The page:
By Terrence McCoy
By Scott Fishman
By Deirdra Funcheon
By Allie Conti
By New Times Staff
By Ryan Pfeffer
By Deirdra Funcheon
By Kyle Swenson
Save That Dog — Kill Him!
Lawrence Meaney wanted his dog, Diogee, to die a natural death, and after 16 years (a biblical 112 in canine years) the border-collie mix was already beginning his inexorable drift toward doggy heaven. In recent years, Diogee's wagging tail and springy step had been slowed to a crawl by arthritis, and he often slept 20 hours a day. But it was still a good life.
Man and dog spent last June 3 at the Seminole Hard Rock Hotel & Casino, where Meaney was watching a Marlins game at the bar on the casino floor as Diogee dozed in the bed Meaney had made for him in his gray 2004 Toyota 4Runner. Just another lazy Saturday, Meaney says.
But wait. Can we throw some darkness into this balmy picture? The Seminole Police, whose scuffling, cowboy style of policing has resulted in some notoriously rough treatment of Hard Rock guests recently, were monitoring the parking garage. The cops spied Diogee in the truck, then started watching the clock. A subsequently produced police report claimed that three hours passed without a sign of Meaney. Meaney says it was 45 minutes.
"It wasn't like he was hanging from a noose," Meaney says. "He was on a cushion. There was bottled water, bandages, and ointment." Also, the windows were open, and the garage's third floor is shaded from the sun.
When Meaney got back to his truck, though, the cops told him he was under arrest for animal cruelty. As they tried to put cuffs on him, the police report says, Meaney tried to pull his hands out from behind his back and "continued to resist arrest." That was two felony charges. Would Meaney like to try for three?
Meaney tells it another way: As he was trying to explain how Diogee's medication made the dog lethargic, a Seminole cop "slammed my head against the car; then he twisted the cuffs on my wrists." A wound to his scalp from the incident required five stitches.
As if that weren't enough, Meaney says, the cop said to his partner, "Make sure you put down [in the police report] that he fell."
For Meaney, the crazy-making irony here is that the arrest, ostensibly executed in defense of Diogee, made it impossible for Meaney to care for his dog. As the police explained it, these were his options: Meaney could either pay a couple of thousand dollars for tests necessary for taking Diogee into custody (he didn't have the money) or he could agree to let the police put the dog to sleep.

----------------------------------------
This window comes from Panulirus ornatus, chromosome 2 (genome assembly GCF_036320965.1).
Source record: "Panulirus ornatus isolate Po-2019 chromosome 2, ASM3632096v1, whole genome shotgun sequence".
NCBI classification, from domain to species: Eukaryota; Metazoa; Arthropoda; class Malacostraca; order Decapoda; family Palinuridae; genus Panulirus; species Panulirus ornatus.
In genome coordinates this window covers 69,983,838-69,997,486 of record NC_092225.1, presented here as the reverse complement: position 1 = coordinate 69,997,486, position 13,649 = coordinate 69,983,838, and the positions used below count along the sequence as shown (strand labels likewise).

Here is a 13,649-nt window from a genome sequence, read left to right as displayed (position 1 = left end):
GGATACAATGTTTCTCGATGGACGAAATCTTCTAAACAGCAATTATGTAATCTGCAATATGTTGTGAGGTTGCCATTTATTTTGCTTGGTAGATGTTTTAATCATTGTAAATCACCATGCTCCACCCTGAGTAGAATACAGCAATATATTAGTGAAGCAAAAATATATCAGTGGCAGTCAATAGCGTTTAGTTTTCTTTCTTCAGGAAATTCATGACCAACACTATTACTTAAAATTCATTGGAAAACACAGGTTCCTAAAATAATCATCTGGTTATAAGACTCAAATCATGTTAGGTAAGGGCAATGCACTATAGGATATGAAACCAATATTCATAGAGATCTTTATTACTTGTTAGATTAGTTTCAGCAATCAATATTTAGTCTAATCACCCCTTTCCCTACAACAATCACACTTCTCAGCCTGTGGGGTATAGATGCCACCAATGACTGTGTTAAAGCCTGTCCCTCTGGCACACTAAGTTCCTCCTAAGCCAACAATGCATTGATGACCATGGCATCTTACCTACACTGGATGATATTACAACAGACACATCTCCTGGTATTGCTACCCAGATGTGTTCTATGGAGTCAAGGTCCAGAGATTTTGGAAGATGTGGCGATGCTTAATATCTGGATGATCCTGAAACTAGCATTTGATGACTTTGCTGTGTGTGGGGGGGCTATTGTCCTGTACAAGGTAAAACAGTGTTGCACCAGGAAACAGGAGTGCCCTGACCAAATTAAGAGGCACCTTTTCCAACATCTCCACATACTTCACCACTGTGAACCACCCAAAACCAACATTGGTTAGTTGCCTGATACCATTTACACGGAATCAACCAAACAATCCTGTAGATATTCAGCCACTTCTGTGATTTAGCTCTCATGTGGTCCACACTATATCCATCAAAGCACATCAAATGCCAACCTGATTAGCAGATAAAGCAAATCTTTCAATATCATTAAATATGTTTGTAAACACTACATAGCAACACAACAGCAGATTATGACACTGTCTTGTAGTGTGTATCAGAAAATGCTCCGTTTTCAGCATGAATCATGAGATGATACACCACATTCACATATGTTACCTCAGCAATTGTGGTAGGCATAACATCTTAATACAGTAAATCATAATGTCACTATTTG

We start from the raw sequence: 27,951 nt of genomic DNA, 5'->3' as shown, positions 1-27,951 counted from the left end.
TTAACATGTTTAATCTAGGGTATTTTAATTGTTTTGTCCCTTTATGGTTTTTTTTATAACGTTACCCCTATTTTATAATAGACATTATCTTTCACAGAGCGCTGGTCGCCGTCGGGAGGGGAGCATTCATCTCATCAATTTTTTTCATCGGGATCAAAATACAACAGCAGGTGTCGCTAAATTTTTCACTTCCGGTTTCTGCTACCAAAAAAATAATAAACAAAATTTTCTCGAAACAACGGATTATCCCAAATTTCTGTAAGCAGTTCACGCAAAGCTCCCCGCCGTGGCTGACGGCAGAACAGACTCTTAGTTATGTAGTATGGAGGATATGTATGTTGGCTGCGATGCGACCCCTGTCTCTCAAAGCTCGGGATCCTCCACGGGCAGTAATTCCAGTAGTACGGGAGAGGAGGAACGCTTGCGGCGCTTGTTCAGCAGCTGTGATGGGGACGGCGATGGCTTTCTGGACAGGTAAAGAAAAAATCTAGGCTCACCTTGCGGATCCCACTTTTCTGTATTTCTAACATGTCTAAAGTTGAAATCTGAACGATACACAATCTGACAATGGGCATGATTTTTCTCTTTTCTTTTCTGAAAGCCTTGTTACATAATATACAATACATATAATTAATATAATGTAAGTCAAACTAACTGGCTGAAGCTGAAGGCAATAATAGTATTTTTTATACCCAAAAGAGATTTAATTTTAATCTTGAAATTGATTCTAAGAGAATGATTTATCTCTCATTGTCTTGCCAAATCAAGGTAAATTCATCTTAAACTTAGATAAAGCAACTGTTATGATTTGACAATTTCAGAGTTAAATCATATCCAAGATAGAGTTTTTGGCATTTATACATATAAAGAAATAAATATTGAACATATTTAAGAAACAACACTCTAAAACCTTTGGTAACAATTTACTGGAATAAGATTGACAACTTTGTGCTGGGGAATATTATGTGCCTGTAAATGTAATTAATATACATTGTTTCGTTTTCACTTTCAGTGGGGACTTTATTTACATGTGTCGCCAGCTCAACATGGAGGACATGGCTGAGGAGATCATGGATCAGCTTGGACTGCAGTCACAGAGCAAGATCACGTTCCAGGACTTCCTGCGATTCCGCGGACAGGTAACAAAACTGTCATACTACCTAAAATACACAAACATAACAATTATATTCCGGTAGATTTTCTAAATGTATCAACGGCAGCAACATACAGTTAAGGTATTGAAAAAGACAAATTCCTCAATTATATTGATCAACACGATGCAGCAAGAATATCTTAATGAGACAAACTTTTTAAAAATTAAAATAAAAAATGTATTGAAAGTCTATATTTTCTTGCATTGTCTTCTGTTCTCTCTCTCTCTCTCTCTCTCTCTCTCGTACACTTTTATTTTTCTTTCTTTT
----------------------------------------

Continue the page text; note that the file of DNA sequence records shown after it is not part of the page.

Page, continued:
With Meaney heading to a Fort Lauderdale jail cell (where he would spend five days), the choice got whittled down even further. Diogee was euthanized.
Meaney takes special exception to the portion of the police report that alleges he "did intentionally cause the unnecessary pain and suffering of the dog which resulted in the death of the dog." Nobody killed Diogee but the Seminole Police. And, oh yeah. Meaney, who is free now on a $2,500 bond, has to defend himself against two felony charges. No court date has been set.
Tailpipe is no Dog Whisperer, though he does have a little pooch of his own. But he knows a legitimate dog lover when he sees one. Meaney's fond description of his 16 years with Diogee makes him fit the profile.
Diogee's veterinarian, H.A. Brunz, wrote a letter that Meaney hopes will help keep him out of jail. "What happened to Diogee and Larry is an absolute atrocity, and there should be a thorough investigation," Brunz writes. "Even if Diogee had only a few days to live, it is not anyone's responsibility to put an animal to death under these circumstances except for the owner of that pet, end of story."
Finally, Tailpipe wonders: If your dog were in some sort of distress, would you rather see it in the hands of the Seminole Police or Lawrence Meaney?Rudy in Drag
So you're a Republican and you're gay. Can Tailpipe say it sounds a little like being a vegan in a wolf pack? Sure, you believe in the venerable old ideas about keeping free enterprise unencumbered and shrinking the size of government. But most of your fellow travelers not only don't approve of your lifestyle but they've run entire campaigns based almost exclusively on vilifying... you.
Still, there's one candidate now in the mix who could actually reach out and resolve those simmering contradictions in your chest: Rudolph Giuliani. As mayor of New York, Giuliani backed same-sex civil unions and even went out in drag. Hell, after his most recent divorce, he crashed with friends who are a gay couple. He sure doesn't sound like a standard-issue bigot.
So some SoFla Republicans, in search of hopeful signs, recently turned out to meet a Giuliani representative at a meeting of a local chapter of the Log Cabin Republicans. Speaking of contradictions, the Log Cabinites are led by a straight lady: former Wilton Manors mayor, professional cook, and woman of grandmotherly warmth Sandy Steen. At her townhome, about a dozen well-heeled, older gay gentlemen spread out in the living room, snacking on homemade cookies and hors d'oeuvres that she'd whipped up. Steen introduced her guests to Phil Consuegra, field director for Guiliani's presidential campaign in Broward County.